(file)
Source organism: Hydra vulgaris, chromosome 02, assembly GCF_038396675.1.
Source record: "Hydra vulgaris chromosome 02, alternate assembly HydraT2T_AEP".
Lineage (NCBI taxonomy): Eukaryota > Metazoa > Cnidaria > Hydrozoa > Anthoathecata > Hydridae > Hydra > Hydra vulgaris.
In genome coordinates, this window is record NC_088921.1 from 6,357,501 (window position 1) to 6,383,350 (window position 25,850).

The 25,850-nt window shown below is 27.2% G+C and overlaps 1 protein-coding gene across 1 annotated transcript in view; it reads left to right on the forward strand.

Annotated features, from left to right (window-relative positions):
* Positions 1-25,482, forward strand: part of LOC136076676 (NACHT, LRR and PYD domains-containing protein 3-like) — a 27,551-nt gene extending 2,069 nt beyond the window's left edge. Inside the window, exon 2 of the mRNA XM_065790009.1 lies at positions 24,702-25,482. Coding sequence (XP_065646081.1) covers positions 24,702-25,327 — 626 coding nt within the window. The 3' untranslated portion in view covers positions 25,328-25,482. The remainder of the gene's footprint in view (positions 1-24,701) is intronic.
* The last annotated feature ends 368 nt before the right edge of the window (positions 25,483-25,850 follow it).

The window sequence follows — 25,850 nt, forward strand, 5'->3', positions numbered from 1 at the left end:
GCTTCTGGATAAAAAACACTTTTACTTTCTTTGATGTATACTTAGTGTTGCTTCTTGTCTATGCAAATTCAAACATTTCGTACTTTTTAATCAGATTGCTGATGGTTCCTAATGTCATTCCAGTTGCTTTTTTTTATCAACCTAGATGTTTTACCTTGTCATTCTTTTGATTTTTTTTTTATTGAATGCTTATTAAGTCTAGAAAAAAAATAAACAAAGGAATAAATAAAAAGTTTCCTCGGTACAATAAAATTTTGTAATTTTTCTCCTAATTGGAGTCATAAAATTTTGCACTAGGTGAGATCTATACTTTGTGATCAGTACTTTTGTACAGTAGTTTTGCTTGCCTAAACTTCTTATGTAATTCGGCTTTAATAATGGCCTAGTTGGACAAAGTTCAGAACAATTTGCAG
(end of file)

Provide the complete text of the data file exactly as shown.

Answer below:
Source organism: Hydra vulgaris, chromosome 02, assembly GCF_038396675.1.
Source record: "Hydra vulgaris chromosome 02, alternate assembly HydraT2T_AEP".
Lineage (NCBI taxonomy): Eukaryota > Metazoa > Cnidaria > Hydrozoa > Anthoathecata > Hydridae > Hydra > Hydra vulgaris.
In genome coordinates, this window is record NC_088921.1 from 6,357,501 (window position 1) to 6,383,350 (window position 25,850).

The 25,850-nt window shown below is 27.2% G+C and overlaps 1 protein-coding gene across 1 annotated transcript in view; it reads left to right on the forward strand.

Annotated features, from left to right (window-relative positions):
* Positions 1-25,482, forward strand: part of LOC136076676 (NACHT, LRR and PYD domains-containing protein 3-like) — a 27,551-nt gene extending 2,069 nt beyond the window's left edge. Inside the window, exon 2 of the mRNA XM_065790009.1 lies at positions 24,702-25,482. Coding sequence (XP_065646081.1) covers positions 24,702-25,327 — 626 coding nt within the window. The 3' untranslated portion in view covers positions 25,328-25,482. The remainder of the gene's footprint in view (positions 1-24,701) is intronic.
* The last annotated feature ends 368 nt before the right edge of the window (positions 25,483-25,850 follow it).

The window sequence follows — 25,850 nt, forward strand, 5'->3', positions numbered from 1 at the left end:
GCTTCTGGATAAAAAACACTTTTACTTTCTTTGATGTATACTTAGTGTTGCTTCTTGTCTATGCAAATTCAAACATTTCGTACTTTTTAATCAGATTGCTGATGGTTCCTAATGTCATTCCAGTTGCTTTTTTTTATCAACCTAGATGTTTTACCTTGTCATTCTTTTGATTTTTTTTTTATTGAATGCTTATTAAGTCTAGAAAAAAAATAAACAAAGGAATAAATAAAAAGTTTCCTCGGTACAATAAAATTTTGTAATTTTTCTCCTAATTGGAGTCATAAAATTTTGCACTAGGTGAGATCTATACTTTGTGATCAGTACTTTTGTACAGTAGTTTTGCTTGCCTAAACTTCTTATGTAATTCGGCTTTAATAATGGCCTAGTTGGACAAAGTTCAGAACAATTTGCAG